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What is the statutory authority that a parish councillor must be physically present at a parish council to vote?

+1 vote
We would like our vulnerable Parish councillors to attend meetings remotely by phone or video app  during the Covid 19 crisis but have been advised if they do they will not be permitted to vote as they are required to be physically present. We are prepared to alter our standing orders to achieve this but obviously cannot do so if it is unlawful, we would like to know the statutory basis for this.Thankyou.
asked by (160 points)

3 Answers

+2 votes
This is a good question being asked in many places! The legalistic answer is that the whole of the legislation, in particular the Local Government Act 1972, is written to plainly indicate decisions must be taken at a meeting by those councillors who are present. This language permeates all of the legislation.

The practical question is whether this can be ignored in current circumstances. All there can be on this topic is opinion. A definitive ruling would require a court case, and that may not happen soon enough for current needs.

Discussing it with a retired legal officer of a district council, we came to the conclusion that should the issue be taken to court, a judge would most likely rule that holding a meeting using modern digital means was unlawful, but would not set aside the decisions made at such a meeting.

To make the situation completely clear requires legislation, but there are many demands for legislative change at present, and many will probably not be met for some time, if ever.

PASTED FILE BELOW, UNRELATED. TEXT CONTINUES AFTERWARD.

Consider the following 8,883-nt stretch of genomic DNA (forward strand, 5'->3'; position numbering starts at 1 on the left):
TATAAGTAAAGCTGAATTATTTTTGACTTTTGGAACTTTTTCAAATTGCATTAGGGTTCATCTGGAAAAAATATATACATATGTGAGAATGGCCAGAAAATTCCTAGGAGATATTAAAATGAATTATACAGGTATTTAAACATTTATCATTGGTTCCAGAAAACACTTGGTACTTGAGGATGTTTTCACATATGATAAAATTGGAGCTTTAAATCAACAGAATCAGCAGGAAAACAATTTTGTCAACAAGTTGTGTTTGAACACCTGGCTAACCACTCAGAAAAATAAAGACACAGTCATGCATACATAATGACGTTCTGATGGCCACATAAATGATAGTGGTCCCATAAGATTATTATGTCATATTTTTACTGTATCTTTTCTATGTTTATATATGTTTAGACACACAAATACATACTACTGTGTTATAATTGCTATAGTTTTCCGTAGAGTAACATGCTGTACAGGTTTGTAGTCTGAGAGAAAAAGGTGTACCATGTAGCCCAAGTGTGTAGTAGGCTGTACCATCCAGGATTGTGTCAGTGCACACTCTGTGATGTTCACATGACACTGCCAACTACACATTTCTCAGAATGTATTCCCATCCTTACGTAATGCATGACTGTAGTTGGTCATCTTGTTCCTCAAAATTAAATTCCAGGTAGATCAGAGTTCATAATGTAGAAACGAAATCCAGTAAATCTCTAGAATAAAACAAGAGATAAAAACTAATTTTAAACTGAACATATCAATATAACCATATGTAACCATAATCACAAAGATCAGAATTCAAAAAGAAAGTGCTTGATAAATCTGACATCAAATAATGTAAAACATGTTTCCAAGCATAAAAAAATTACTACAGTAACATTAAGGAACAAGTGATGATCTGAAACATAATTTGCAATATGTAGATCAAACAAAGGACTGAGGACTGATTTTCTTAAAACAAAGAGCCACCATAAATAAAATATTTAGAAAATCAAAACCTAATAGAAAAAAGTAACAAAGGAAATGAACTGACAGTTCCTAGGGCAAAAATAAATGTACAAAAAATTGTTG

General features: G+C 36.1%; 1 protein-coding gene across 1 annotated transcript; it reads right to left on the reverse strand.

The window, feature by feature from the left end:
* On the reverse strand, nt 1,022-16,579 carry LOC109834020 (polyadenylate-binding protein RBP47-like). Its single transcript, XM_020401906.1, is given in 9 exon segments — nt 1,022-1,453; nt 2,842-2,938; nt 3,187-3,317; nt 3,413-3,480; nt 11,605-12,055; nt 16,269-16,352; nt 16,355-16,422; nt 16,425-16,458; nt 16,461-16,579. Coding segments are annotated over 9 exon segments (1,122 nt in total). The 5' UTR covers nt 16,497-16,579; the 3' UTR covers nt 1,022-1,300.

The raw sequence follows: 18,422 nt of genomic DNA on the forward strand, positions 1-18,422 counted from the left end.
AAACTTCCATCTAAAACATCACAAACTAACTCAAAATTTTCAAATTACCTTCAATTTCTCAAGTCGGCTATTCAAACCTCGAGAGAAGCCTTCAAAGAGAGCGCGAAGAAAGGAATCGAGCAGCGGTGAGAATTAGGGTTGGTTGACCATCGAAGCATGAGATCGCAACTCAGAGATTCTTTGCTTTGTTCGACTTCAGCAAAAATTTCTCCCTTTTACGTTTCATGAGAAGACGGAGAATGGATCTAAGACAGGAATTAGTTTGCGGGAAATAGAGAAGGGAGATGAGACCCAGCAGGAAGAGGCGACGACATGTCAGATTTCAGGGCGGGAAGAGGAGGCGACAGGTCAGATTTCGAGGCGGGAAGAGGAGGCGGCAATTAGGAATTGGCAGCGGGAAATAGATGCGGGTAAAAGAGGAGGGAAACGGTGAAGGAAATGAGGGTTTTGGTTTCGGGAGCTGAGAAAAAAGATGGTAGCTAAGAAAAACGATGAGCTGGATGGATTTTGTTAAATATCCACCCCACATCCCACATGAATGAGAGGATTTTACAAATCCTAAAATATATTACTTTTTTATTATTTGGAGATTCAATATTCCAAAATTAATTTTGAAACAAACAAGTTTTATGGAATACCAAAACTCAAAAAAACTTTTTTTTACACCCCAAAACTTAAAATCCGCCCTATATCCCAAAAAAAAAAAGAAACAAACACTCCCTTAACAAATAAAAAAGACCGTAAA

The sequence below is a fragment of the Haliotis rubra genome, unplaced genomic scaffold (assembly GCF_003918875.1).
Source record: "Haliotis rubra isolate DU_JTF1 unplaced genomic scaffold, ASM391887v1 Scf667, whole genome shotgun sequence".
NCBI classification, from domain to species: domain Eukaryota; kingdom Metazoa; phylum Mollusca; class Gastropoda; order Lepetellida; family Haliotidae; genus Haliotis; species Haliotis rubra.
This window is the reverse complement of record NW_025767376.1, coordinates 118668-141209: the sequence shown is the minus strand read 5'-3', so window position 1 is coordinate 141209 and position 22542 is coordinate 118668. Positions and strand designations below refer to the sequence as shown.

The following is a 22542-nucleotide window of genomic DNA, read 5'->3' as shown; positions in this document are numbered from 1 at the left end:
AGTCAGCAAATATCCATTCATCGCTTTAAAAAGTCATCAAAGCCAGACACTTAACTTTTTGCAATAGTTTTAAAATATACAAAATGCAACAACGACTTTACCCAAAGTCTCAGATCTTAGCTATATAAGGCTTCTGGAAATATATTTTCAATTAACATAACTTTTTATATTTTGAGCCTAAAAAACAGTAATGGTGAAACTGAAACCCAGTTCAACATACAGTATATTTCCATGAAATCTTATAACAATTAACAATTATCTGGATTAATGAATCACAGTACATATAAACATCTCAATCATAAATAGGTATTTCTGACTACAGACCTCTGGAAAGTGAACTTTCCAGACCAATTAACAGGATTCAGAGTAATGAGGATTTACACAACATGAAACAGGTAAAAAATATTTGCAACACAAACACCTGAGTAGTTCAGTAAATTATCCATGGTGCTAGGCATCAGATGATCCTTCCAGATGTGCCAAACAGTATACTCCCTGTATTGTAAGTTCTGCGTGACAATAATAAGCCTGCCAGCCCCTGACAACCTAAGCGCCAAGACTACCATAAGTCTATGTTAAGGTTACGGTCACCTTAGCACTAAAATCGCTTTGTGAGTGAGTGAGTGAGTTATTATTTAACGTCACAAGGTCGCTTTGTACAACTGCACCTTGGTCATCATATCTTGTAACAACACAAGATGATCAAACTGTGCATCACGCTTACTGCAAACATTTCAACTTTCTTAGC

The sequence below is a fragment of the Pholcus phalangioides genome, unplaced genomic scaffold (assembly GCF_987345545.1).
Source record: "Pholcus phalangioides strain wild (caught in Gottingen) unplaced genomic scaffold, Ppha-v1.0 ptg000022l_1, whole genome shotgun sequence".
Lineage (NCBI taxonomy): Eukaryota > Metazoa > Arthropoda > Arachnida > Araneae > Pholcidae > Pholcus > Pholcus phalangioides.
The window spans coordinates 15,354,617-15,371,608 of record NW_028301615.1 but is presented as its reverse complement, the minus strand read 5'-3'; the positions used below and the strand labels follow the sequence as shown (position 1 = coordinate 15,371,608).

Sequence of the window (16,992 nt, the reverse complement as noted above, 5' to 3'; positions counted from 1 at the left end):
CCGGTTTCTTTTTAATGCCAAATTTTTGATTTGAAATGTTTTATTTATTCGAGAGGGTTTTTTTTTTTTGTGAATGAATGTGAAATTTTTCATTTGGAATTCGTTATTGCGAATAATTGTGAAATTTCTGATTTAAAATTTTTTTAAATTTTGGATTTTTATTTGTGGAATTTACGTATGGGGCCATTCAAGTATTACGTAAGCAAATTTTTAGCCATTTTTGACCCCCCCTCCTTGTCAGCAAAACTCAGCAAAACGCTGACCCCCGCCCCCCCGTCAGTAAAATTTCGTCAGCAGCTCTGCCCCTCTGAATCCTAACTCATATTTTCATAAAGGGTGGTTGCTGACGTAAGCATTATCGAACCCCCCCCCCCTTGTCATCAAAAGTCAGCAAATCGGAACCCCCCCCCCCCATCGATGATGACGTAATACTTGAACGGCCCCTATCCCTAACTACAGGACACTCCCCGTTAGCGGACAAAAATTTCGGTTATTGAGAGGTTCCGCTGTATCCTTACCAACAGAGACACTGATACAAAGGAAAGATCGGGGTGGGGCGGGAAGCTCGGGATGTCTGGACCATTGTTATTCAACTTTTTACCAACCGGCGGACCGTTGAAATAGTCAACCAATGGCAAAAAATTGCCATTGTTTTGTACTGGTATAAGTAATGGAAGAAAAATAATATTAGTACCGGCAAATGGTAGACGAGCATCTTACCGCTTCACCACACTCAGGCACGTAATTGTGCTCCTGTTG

answered by (28.3k points)
+2 votes
Para 12 of Schedule 12 of the 1972 Act States:-

"Subject to paragraph 45 below, no business shall be transacted at a meeting of a parish council unless at least one-third of the whole number of members of the council are present at the meeting; but, notwithstanding anything in that paragraph, in no case shall the quorum be less than three."

Para 45 covers the special arrangements if more than two-thirds of the members have been disqualified.

The key issue here is that the legislation was drafted in 1972, when video-conferencing was only seen in sci-fi movies. The NALC is lobbying for a temporary relaxation of the rules, rather than a quick legislative change, so I am confident that they will give us a path to follow in this regard, especially in relation to Annual Meetings and audit.
answered by (15.9k points)
This is very helpful , thank you.
+1 vote
I see that the MHCLG has now confirmed that it will bring forward temporary legislation to allow virtual meetings.

Watch this space.
answered by (15.9k points)
Excellent, very sensible.

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